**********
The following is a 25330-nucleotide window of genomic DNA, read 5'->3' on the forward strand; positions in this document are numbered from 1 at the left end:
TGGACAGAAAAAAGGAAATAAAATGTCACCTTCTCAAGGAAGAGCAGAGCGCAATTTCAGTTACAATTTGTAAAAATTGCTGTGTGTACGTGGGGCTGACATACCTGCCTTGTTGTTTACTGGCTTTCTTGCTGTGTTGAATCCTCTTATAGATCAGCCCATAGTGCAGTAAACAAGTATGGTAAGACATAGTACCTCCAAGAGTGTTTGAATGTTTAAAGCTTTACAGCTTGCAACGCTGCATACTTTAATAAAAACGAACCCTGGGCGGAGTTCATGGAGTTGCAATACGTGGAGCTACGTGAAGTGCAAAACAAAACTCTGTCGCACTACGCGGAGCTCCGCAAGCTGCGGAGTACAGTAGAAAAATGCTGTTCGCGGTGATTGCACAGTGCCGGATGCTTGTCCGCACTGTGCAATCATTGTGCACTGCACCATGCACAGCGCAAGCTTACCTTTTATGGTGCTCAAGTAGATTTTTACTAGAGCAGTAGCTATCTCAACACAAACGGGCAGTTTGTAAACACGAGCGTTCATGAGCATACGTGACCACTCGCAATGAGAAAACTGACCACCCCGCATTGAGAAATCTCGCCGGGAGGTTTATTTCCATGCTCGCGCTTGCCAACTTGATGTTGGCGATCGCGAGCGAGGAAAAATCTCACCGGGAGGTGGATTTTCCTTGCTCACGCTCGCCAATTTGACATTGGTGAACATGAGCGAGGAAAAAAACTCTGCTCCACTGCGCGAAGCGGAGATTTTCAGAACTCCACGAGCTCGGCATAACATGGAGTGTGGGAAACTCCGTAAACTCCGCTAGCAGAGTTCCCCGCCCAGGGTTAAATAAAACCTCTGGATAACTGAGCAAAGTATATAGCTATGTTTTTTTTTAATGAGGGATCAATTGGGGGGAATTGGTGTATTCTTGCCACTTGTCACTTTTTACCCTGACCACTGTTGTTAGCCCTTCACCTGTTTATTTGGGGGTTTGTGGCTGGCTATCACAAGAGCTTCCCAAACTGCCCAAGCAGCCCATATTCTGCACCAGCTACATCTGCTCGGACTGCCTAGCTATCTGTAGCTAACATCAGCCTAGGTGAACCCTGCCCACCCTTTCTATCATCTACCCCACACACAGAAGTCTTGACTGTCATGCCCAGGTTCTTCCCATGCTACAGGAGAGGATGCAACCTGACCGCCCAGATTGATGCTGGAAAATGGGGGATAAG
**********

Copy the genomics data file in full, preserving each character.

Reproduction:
The following is a 25330-nucleotide window of genomic DNA, read 5'->3' on the forward strand; positions in this document are numbered from 1 at the left end:
TGGACAGAAAAAAGGAAATAAAATGTCACCTTCTCAAGGAAGAGCAGAGCGCAATTTCAGTTACAATTTGTAAAAATTGCTGTGTGTACGTGGGGCTGACATACCTGCCTTGTTGTTTACTGGCTTTCTTGCTGTGTTGAATCCTCTTATAGATCAGCCCATAGTGCAGTAAACAAGTATGGTAAGACATAGTACCTCCAAGAGTGTTTGAATGTTTAAAGCTTTACAGCTTGCAACGCTGCATACTTTAATAAAAACGAACCCTGGGCGGAGTTCATGGAGTTGCAATACGTGGAGCTACGTGAAGTGCAAAACAAAACTCTGTCGCACTACGCGGAGCTCCGCAAGCTGCGGAGTACAGTAGAAAAATGCTGTTCGCGGTGATTGCACAGTGCCGGATGCTTGTCCGCACTGTGCAATCATTGTGCACTGCACCATGCACAGCGCAAGCTTACCTTTTATGGTGCTCAAGTAGATTTTTACTAGAGCAGTAGCTATCTCAACACAAACGGGCAGTTTGTAAACACGAGCGTTCATGAGCATACGTGACCACTCGCAATGAGAAAACTGACCACCCCGCATTGAGAAATCTCGCCGGGAGGTTTATTTCCATGCTCGCGCTTGCCAACTTGATGTTGGCGATCGCGAGCGAGGAAAAATCTCACCGGGAGGTGGATTTTCCTTGCTCACGCTCGCCAATTTGACATTGGTGAACATGAGCGAGGAAAAAAACTCTGCTCCACTGCGCGAAGCGGAGATTTTCAGAACTCCACGAGCTCGGCATAACATGGAGTGTGGGAAACTCCGTAAACTCCGCTAGCAGAGTTCCCCGCCCAGGGTTAAATAAAACCTCTGGATAACTGAGCAAAGTATATAGCTATGTTTTTTTTTAATGAGGGATCAATTGGGGGGAATTGGTGTATTCTTGCCACTTGTCACTTTTTACCCTGACCACTGTTGTTAGCCCTTCACCTGTTTATTTGGGGGTTTGTGGCTGGCTATCACAAGAGCTTCCCAAACTGCCCAAGCAGCCCATATTCTGCACCAGCTACATCTGCTCGGACTGCCTAGCTATCTGTAGCTAACATCAGCCTAGGTGAACCCTGCCCACCCTTTCTATCATCTACCCCACACACAGAAGTCTTGACTGTCATGCCCAGGTTCTTCCCATGCTACAGGAGAGGATGCAACCTGACCGCCCAGATTGATGCTGGAAAATGGGGGATAAG